[bouLED] LED layout redux and component choice

LED layout

We settled for a layout with 78 LEDs per facet, with a slightly modified border clearance. It looks pretty great on the simulator:

Don’t pay attention to that triangle with white LEDs, it’s coplanar with the z=0 plane, as a reference. You’re seeing the icosahedron from above. The important thing is that the layout looks regular enough, without any weird stuff in the corners, where 5 triangles meet.

Next step: build a paper version of bouLED. Behold !

That thing is HUGE. It was a pain to build using only paper and scotch tape, but it’s really useful to get a better idea of how to design the inner structure. On the flip side, I messed the dimensions up when printing the triangles, they’ve got 21cm sides instead of 18.5cm. The triangles I showed in my last post had the right scale, though (but the LED-to-side margins are slightly different). Notwithstanding my clumsiness while building this, it gives a good idea of what the end result will look like.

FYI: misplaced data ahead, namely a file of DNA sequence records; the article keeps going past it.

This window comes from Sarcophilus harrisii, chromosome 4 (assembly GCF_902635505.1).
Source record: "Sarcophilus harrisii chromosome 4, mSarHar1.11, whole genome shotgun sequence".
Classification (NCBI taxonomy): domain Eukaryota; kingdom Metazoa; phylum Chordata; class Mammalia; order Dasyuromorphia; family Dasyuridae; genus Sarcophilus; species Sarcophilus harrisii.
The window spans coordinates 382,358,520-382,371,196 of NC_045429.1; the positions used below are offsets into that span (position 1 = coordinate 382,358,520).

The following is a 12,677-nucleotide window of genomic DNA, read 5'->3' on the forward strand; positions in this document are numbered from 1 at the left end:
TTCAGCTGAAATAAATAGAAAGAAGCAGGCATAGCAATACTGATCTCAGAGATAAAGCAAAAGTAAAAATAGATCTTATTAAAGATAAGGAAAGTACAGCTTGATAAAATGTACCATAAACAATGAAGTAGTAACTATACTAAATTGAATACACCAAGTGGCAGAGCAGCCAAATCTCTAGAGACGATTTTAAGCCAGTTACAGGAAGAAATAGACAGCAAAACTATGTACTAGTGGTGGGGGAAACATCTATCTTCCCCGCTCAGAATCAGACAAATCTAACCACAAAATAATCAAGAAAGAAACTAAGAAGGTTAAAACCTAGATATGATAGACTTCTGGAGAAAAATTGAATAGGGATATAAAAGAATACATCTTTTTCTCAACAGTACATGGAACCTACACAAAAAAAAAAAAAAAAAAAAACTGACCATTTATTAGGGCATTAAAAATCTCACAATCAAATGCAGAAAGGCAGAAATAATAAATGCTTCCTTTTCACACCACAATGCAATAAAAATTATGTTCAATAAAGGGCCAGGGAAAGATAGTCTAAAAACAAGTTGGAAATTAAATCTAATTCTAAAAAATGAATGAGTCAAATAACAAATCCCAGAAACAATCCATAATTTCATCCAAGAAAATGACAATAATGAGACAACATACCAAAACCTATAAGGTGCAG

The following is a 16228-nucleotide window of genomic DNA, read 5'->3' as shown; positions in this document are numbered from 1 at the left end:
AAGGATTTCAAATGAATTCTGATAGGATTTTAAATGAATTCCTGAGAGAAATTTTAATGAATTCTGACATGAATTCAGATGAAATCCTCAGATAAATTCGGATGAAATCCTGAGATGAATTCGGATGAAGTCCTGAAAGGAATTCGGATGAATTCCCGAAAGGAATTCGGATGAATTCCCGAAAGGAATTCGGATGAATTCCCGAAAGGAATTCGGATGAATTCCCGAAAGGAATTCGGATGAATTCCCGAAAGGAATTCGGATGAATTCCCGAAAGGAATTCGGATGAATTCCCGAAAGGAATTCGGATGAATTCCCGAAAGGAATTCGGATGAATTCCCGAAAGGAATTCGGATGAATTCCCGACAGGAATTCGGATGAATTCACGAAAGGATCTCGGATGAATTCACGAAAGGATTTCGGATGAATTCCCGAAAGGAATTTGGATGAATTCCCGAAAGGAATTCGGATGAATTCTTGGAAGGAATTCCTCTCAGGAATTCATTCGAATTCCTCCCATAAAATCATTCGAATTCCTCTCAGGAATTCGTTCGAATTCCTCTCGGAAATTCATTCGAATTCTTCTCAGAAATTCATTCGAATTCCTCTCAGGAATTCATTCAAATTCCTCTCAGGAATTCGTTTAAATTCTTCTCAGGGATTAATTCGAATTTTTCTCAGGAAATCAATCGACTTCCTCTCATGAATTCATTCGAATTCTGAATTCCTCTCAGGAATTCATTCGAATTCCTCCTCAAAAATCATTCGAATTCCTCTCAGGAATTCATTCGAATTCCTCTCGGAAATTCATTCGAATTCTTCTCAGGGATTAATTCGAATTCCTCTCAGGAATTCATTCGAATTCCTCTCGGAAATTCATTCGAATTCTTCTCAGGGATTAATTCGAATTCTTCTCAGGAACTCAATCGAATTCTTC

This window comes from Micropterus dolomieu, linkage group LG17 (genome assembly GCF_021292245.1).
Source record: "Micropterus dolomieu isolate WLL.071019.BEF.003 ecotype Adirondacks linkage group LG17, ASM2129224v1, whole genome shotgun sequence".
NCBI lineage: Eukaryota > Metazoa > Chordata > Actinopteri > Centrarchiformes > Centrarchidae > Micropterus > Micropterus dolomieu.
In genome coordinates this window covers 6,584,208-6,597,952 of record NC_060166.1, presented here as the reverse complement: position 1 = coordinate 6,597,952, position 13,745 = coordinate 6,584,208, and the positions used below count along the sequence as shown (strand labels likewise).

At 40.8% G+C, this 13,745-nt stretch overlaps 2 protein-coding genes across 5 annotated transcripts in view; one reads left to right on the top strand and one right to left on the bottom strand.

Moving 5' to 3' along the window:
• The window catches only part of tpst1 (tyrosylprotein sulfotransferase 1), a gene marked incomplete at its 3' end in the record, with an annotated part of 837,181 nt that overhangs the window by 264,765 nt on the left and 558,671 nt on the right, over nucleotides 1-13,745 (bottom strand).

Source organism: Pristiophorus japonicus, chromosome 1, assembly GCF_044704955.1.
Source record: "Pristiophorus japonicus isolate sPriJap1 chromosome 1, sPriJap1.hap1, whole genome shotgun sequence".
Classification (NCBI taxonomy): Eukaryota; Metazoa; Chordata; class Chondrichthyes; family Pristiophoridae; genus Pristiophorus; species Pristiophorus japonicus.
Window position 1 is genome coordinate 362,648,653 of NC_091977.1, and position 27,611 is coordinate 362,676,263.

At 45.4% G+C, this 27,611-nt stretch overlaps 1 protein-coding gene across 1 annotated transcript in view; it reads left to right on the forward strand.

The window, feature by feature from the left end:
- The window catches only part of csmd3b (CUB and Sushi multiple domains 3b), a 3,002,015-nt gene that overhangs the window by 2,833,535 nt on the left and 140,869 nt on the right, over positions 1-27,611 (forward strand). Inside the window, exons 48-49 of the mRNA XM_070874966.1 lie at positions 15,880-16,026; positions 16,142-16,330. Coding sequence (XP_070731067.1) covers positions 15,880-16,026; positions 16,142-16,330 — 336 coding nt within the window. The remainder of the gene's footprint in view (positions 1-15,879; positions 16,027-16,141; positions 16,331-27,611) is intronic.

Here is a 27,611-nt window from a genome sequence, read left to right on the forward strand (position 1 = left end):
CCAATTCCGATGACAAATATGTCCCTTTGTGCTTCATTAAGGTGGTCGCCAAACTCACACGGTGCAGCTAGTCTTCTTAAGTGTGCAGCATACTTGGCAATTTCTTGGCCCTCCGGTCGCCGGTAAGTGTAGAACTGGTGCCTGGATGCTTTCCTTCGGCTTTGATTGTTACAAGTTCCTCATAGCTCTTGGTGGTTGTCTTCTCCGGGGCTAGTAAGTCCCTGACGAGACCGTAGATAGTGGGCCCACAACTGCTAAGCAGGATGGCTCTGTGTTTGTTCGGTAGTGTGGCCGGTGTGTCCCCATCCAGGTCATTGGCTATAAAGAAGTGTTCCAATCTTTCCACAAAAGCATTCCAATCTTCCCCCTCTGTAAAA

Power supply

Choosing a battery

With Lucas, we thought that by limiting the LED brightness, we’d be able to downscale the power supply a bit. The 3D printed prototype triangle (103 LEDs) was already unbearably bright when drawing 1A in white, so we’ll avoid drawing over 20A for all the triangles, at 5V. The main board will run on 3.3V, and 3A is way more than enough for it. That’s 110 watts.

A 4S LiPo battery has a 14.8V output voltage, and for a 110W output it’d spit 7.4A out. That’s a very conservative discharge current for LiPo batteries, a 4S 3000mAh 35C battery like this one can deliver more than 90 amps continuously and its peak current is probably even higher.

With 3Ah, this battery could supply bouLED power (at full brightness !) for 24 minutes. We could have picked one with a beefier capacity, at the expense of its weight. This one weighs 308g.

Voltage regulator choice

Alexis suggested using a small regulator per facet (and another one for the main board), saying that’s it’s way easier than finding a big regulator.

What we need is a buck converter: it reduces voltage but increases current. The part Alexis suggested is a LT1765 from Analog Devices: it’s rated for voltage inputs up to 25V and the output current limit is guaranteed by the datasheet to be above 3A. It has fixed-voltage versions that can output 5V or 3.3V without having to add an external voltage divider.